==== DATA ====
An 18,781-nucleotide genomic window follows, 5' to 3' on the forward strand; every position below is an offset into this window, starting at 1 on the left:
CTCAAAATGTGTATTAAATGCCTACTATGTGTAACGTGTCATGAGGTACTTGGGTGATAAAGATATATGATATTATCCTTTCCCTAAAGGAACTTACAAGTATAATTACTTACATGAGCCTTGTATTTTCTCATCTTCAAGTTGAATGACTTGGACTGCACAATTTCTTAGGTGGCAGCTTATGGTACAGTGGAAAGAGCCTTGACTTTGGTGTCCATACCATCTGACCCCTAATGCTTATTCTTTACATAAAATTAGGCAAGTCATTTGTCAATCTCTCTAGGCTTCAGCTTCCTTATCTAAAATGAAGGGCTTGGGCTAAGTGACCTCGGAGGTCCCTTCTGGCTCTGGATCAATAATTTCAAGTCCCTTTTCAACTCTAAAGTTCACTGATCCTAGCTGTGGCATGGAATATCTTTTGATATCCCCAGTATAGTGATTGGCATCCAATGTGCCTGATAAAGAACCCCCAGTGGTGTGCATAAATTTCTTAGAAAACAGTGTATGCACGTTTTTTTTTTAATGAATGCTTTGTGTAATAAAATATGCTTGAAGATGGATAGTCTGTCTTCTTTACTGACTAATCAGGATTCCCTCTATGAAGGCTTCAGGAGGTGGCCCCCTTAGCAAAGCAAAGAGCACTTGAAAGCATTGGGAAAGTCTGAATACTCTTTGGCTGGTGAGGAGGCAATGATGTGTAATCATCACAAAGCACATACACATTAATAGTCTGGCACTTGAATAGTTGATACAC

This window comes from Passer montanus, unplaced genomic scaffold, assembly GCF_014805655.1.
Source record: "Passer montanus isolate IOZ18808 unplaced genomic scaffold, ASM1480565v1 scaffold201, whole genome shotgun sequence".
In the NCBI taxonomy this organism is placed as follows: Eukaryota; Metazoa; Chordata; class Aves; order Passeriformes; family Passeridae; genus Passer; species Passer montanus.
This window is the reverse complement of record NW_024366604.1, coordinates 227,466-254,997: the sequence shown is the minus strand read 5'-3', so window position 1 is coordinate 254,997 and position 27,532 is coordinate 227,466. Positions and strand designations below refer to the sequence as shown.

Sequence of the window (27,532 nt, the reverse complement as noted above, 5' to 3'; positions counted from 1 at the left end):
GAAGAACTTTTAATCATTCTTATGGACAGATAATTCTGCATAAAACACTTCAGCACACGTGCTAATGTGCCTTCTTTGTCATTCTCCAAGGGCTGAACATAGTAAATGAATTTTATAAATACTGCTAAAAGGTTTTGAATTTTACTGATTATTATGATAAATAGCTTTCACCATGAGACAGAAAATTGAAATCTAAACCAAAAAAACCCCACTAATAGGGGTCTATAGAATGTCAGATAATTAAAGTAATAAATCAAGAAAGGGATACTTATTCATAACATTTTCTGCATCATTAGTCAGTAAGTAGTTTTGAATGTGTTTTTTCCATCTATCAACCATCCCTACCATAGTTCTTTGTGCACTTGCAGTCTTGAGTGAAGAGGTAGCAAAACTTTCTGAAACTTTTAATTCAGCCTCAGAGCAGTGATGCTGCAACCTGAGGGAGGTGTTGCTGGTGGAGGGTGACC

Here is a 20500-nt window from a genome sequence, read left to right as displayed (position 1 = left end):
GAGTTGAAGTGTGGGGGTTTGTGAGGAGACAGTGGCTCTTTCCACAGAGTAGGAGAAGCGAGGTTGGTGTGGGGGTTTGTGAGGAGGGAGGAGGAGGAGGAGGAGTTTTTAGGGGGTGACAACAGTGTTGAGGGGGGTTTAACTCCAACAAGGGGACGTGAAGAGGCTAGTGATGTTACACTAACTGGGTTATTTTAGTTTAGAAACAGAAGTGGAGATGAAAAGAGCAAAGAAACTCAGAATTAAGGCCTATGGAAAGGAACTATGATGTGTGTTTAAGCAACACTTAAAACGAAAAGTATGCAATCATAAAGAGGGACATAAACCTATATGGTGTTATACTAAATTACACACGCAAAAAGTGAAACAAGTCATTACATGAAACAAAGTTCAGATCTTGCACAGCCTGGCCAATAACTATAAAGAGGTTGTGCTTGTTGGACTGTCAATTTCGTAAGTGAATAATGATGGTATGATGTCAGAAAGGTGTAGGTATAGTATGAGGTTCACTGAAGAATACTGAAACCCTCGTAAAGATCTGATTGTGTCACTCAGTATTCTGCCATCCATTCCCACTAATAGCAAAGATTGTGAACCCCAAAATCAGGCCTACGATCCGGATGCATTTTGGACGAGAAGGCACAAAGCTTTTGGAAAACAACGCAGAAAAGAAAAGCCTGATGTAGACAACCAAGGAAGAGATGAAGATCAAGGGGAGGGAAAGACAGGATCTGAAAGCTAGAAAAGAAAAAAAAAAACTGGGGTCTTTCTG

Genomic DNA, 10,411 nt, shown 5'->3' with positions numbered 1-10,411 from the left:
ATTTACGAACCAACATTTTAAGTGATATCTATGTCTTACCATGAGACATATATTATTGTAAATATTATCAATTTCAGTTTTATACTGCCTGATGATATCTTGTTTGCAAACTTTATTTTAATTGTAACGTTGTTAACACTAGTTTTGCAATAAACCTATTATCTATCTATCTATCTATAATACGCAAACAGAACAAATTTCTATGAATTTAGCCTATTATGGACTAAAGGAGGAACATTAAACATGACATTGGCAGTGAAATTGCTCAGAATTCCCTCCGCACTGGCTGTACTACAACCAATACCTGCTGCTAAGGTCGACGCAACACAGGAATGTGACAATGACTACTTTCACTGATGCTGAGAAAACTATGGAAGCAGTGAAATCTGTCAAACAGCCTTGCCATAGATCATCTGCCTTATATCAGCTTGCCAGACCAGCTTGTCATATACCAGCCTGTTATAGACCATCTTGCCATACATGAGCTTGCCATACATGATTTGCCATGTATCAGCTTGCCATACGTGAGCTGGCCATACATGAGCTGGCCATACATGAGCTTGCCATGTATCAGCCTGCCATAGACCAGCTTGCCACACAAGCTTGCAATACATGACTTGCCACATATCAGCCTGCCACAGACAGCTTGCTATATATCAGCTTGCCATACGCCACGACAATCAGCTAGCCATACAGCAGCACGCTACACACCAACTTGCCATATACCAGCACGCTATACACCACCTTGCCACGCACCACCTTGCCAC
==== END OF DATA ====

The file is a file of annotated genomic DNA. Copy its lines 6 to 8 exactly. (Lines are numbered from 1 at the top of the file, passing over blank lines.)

This window is the reverse complement of record NW_024366604.1, coordinates 227,466-254,997: the sequence shown is the minus strand read 5'-3', so window position 1 is coordinate 254,997 and position 27,532 is coordinate 227,466. Positions and strand designations below refer to the sequence as shown.

Sequence of the window (27,532 nt, the reverse complement as noted above, 5' to 3'; positions counted from 1 at the left end):
GAAGAACTTTTAATCATTCTTATGGACAGATAATTCTGCATAAAACACTTCAGCACACGTGCTAATGTGCCTTCTTTGTCATTCTCCAAGGGCTGAACATAGTAAATGAATTTTATAAATACTGCTAAAAGGTTTTGAATTTTACTGATTATTATGATAAATAGCTTTCACCATGAGACAGAAAATTGAAATCTAAACCAAAAAAACCCCACTAATAGGGGTCTATAGAATGTCAGATAATTAAAGTAATAAATCAAGAAAGGGATACTTATTCATAACATTTTCTGCATCATTAGTCAGTAAGTAGTTTTGAATGTGTTTTTTCCATCTATCAACCATCCCTACCATAGTTCTTTGTGCACTTGCAGTCTTGAGTGAAGAGGTAGCAAAACTTTCTGAAACTTTTAATTCAGCCTCAGAGCAGTGATGCTGCAACCTGAGGGAGGTGTTGCTGGTGGAGGGTGACC